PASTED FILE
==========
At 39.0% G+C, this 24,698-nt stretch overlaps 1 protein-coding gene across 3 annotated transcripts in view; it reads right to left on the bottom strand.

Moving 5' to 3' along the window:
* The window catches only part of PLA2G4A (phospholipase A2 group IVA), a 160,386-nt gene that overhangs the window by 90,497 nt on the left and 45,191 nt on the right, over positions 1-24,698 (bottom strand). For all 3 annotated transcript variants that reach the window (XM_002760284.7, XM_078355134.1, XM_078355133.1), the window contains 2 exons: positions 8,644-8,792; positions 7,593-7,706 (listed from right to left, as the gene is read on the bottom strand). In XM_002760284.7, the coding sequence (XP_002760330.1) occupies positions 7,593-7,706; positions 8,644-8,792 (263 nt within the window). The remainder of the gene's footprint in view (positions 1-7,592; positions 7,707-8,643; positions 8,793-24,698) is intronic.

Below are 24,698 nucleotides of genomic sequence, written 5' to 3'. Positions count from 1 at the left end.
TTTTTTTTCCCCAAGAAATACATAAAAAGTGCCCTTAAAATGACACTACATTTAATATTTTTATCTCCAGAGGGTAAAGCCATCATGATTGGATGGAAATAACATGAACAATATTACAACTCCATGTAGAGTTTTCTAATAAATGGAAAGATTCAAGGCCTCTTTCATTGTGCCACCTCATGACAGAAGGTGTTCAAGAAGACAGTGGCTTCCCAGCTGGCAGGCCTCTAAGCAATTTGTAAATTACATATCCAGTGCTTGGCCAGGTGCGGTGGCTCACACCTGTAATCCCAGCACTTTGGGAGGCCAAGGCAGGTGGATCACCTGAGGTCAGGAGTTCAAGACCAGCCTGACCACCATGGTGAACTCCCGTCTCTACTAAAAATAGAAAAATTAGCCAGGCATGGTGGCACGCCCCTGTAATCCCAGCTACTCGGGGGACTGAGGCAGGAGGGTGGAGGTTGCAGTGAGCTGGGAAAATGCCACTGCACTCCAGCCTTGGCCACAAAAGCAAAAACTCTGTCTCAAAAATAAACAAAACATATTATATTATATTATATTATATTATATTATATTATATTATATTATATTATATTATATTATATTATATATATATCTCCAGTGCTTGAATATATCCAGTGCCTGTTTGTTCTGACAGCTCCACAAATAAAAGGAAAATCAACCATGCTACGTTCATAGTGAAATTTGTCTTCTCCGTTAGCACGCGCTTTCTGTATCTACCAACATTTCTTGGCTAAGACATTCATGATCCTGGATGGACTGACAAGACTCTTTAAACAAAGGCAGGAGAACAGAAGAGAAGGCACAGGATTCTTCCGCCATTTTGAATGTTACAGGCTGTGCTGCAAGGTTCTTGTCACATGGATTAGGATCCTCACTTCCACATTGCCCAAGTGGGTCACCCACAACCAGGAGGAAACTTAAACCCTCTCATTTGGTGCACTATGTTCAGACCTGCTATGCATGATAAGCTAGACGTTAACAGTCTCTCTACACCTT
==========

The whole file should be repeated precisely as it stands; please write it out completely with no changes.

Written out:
At 39.0% G+C, this 24,698-nt stretch overlaps 1 protein-coding gene across 3 annotated transcripts in view; it reads right to left on the bottom strand.

Moving 5' to 3' along the window:
* The window catches only part of PLA2G4A (phospholipase A2 group IVA), a 160,386-nt gene that overhangs the window by 90,497 nt on the left and 45,191 nt on the right, over positions 1-24,698 (bottom strand). For all 3 annotated transcript variants that reach the window (XM_002760284.7, XM_078355134.1, XM_078355133.1), the window contains 2 exons: positions 8,644-8,792; positions 7,593-7,706 (listed from right to left, as the gene is read on the bottom strand). In XM_002760284.7, the coding sequence (XP_002760330.1) occupies positions 7,593-7,706; positions 8,644-8,792 (263 nt within the window). The remainder of the gene's footprint in view (positions 1-7,592; positions 7,707-8,643; positions 8,793-24,698) is intronic.

Below are 24,698 nucleotides of genomic sequence, written 5' to 3'. Positions count from 1 at the left end.
TTTTTTTTCCCCAAGAAATACATAAAAAGTGCCCTTAAAATGACACTACATTTAATATTTTTATCTCCAGAGGGTAAAGCCATCATGATTGGATGGAAATAACATGAACAATATTACAACTCCATGTAGAGTTTTCTAATAAATGGAAAGATTCAAGGCCTCTTTCATTGTGCCACCTCATGACAGAAGGTGTTCAAGAAGACAGTGGCTTCCCAGCTGGCAGGCCTCTAAGCAATTTGTAAATTACATATCCAGTGCTTGGCCAGGTGCGGTGGCTCACACCTGTAATCCCAGCACTTTGGGAGGCCAAGGCAGGTGGATCACCTGAGGTCAGGAGTTCAAGACCAGCCTGACCACCATGGTGAACTCCCGTCTCTACTAAAAATAGAAAAATTAGCCAGGCATGGTGGCACGCCCCTGTAATCCCAGCTACTCGGGGGACTGAGGCAGGAGGGTGGAGGTTGCAGTGAGCTGGGAAAATGCCACTGCACTCCAGCCTTGGCCACAAAAGCAAAAACTCTGTCTCAAAAATAAACAAAACATATTATATTATATTATATTATATTATATTATATTATATTATATTATATTATATTATATTATATTATATATATATCTCCAGTGCTTGAATATATCCAGTGCCTGTTTGTTCTGACAGCTCCACAAATAAAAGGAAAATCAACCATGCTACGTTCATAGTGAAATTTGTCTTCTCCGTTAGCACGCGCTTTCTGTATCTACCAACATTTCTTGGCTAAGACATTCATGATCCTGGATGGACTGACAAGACTCTTTAAACAAAGGCAGGAGAACAGAAGAGAAGGCACAGGATTCTTCCGCCATTTTGAATGTTACAGGCTGTGCTGCAAGGTTCTTGTCACATGGATTAGGATCCTCACTTCCACATTGCCCAAGTGGGTCACCCACAACCAGGAGGAAACTTAAACCCTCTCATTTGGTGCACTATGTTCAGACCTGCTATGCATGATAAGCTAGACGTTAACAGTCTCTCTACACCTT